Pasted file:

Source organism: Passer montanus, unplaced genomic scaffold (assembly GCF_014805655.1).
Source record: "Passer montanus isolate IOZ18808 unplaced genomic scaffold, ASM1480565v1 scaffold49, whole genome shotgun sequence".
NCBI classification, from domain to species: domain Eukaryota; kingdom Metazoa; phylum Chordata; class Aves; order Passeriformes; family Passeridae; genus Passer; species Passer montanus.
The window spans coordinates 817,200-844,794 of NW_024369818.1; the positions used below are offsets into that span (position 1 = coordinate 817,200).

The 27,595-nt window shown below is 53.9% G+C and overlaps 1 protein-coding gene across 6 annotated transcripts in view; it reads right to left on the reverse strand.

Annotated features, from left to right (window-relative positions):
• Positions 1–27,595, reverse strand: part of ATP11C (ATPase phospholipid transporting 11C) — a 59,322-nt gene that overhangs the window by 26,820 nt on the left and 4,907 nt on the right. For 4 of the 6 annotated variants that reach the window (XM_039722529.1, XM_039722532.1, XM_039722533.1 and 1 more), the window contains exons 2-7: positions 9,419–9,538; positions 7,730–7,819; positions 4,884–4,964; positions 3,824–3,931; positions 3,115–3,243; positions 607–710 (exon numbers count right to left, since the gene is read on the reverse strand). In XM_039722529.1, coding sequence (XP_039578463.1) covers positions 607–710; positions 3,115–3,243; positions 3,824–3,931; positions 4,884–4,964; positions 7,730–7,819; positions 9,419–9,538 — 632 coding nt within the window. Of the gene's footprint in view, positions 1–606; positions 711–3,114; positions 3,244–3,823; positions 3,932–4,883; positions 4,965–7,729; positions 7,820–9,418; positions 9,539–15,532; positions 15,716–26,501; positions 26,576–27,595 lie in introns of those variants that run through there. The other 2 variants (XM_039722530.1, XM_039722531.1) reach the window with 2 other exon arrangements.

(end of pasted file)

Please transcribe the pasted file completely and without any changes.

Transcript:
Source organism: Passer montanus, unplaced genomic scaffold (assembly GCF_014805655.1).
Source record: "Passer montanus isolate IOZ18808 unplaced genomic scaffold, ASM1480565v1 scaffold49, whole genome shotgun sequence".
NCBI classification, from domain to species: domain Eukaryota; kingdom Metazoa; phylum Chordata; class Aves; order Passeriformes; family Passeridae; genus Passer; species Passer montanus.
The window spans coordinates 817,200-844,794 of NW_024369818.1; the positions used below are offsets into that span (position 1 = coordinate 817,200).

The 27,595-nt window shown below is 53.9% G+C and overlaps 1 protein-coding gene across 6 annotated transcripts in view; it reads right to left on the reverse strand.

Annotated features, from left to right (window-relative positions):
• Positions 1–27,595, reverse strand: part of ATP11C (ATPase phospholipid transporting 11C) — a 59,322-nt gene that overhangs the window by 26,820 nt on the left and 4,907 nt on the right. For 4 of the 6 annotated variants that reach the window (XM_039722529.1, XM_039722532.1, XM_039722533.1 and 1 more), the window contains exons 2-7: positions 9,419–9,538; positions 7,730–7,819; positions 4,884–4,964; positions 3,824–3,931; positions 3,115–3,243; positions 607–710 (exon numbers count right to left, since the gene is read on the reverse strand). In XM_039722529.1, coding sequence (XP_039578463.1) covers positions 607–710; positions 3,115–3,243; positions 3,824–3,931; positions 4,884–4,964; positions 7,730–7,819; positions 9,419–9,538 — 632 coding nt within the window. Of the gene's footprint in view, positions 1–606; positions 711–3,114; positions 3,244–3,823; positions 3,932–4,883; positions 4,965–7,729; positions 7,820–9,418; positions 9,539–15,532; positions 15,716–26,501; positions 26,576–27,595 lie in introns of those variants that run through there. The other 2 variants (XM_039722530.1, XM_039722531.1) reach the window with 2 other exon arrangements.